Maximizing Performance as a Student-Athlete
2011 BS in Exercise Science
Hometown: Melbourne, Australia
David McNeill is literally one of the best long-distance runners in the world. Earlier this season, the Northern Arizona University runner won the national championship in the 5,000-meter indoor run, and finished runner-up in the 3,000-meter run. A native of Melbourne, Australia, McNeill was recently selected to represent his home country in the Commonwealth Games, which is the third-largest multi-sport event in the world, after the Summer Olympic Games and the Asian Games. Building on this, McNeill has an excellent shot of making the 2012 Australian Olympic team. His successes, he says, have all followed a difficult decision he made four years ago: he wanted to be a student and an athlete, but couldn't do both in Australia. So he packed his bags for Flagstaff.
"In Australia, they don't have an integrated university and sporting system, so essentially they are two separate things," McNeill says. "In terms of combining the two, it was very difficult. The opportunities to travel and compete against the best were also lacking. I didn't know much about the U.S., so I hesitated before I decided to come here. After I made the choice to come, I haven't looked back. It was a really good decision."
According to McNeill, one of the best parts about coming to Flagstaff was the opportunity to maximize his performance as both a student and an athlete. His teammates, coaches, and the opportunity to train at altitude have delivered great benefits to him as a runner, he says. Equally important to McNeill, though, is the emphasis on academics.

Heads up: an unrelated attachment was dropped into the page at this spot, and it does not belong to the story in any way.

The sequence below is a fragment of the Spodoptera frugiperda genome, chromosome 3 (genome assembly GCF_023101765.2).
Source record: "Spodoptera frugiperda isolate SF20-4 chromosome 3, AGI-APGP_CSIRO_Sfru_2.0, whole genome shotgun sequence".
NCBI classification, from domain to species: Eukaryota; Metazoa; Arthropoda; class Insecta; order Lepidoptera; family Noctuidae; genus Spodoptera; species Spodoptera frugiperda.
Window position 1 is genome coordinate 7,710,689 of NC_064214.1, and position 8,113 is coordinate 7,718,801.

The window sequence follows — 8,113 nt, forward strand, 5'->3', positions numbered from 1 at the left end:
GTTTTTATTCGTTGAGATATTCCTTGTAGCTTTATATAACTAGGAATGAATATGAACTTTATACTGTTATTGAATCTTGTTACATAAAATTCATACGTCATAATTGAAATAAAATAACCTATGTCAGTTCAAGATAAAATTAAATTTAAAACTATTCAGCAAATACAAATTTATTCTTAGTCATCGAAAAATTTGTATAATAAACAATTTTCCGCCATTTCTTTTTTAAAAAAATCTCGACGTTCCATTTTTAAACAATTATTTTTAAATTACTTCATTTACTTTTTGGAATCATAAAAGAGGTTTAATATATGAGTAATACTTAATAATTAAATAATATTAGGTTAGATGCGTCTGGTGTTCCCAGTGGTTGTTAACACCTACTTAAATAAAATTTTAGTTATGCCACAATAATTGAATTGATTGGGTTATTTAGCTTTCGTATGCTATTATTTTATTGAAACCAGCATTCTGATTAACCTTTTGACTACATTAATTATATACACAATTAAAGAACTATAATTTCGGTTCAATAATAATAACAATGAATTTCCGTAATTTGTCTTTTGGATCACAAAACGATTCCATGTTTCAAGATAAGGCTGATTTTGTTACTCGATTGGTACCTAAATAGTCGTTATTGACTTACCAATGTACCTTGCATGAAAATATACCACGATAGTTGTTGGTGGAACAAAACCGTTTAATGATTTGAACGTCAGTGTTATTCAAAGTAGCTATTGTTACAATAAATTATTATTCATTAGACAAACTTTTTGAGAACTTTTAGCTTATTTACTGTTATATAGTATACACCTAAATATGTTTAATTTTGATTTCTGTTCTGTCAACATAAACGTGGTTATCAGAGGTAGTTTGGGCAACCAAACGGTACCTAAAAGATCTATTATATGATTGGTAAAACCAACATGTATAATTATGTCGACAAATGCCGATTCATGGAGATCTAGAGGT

"Coming to NAU, where I can study and run, I have coaches that understand my school commitments and teachers who understand my sporting commitments," says McNeill. "There is just a good balance."
As a student, McNeill has excelled, earning a cumulative 3.75 GPA as an exercise science student: last year, he was recognized by ESPN The Magazine as an Academic All-American. But on the track, McNeill has elevated himself far beyond his peers. The key to his success, he says, certainly depends on being physically prepared. For McNeill, though, mental preparation is a critical component to succeeding as a distance runner.
"Confidence is important going into a race—you need to have confidence in what you have done to prepare, and in the goals you have set," he says. "You have to have confidence in the goals that you set, and then focus on keeping those goals in mind. Relaxation is important as well. When you are relaxed, the confidence has somewhere to go."
According to McNeill, the support of his mentors at the university has been key to building his confidence, both in and out of the classroom.
"Coach (Eric) Heins, the team coach, plays a big role in preparing me physically and mentally," says McNeill. "I think a measure of a good coach is someone that you could consider a friend, and that is how I see Coach Heins. In the classroom, (exercise science professor) Dr. (James) Baldi is someone that has given me a wealth of confidence and a belief in what I am capable of academically. The future is always a daunting prospect, so to have someone that is aware of my particular need to plan out the future—it has been good to have people like him around."
No matter what the future holds for him, McNeill says that his time as a student-athlete has been life-changing. As he looks toward graduation—and toward a possible Olympics berth in 2012—McNeill hopes to remain in his adopted home for just a bit longer.
"I hope that once I do graduate I will have the opportunity to stay around for another few years leading up to the London Olympics, and continue to be involved with Coach Heins and the team," he says. "I would also like to become involved with some of the other runners in Flagstaff, and continue to broaden my experiences here."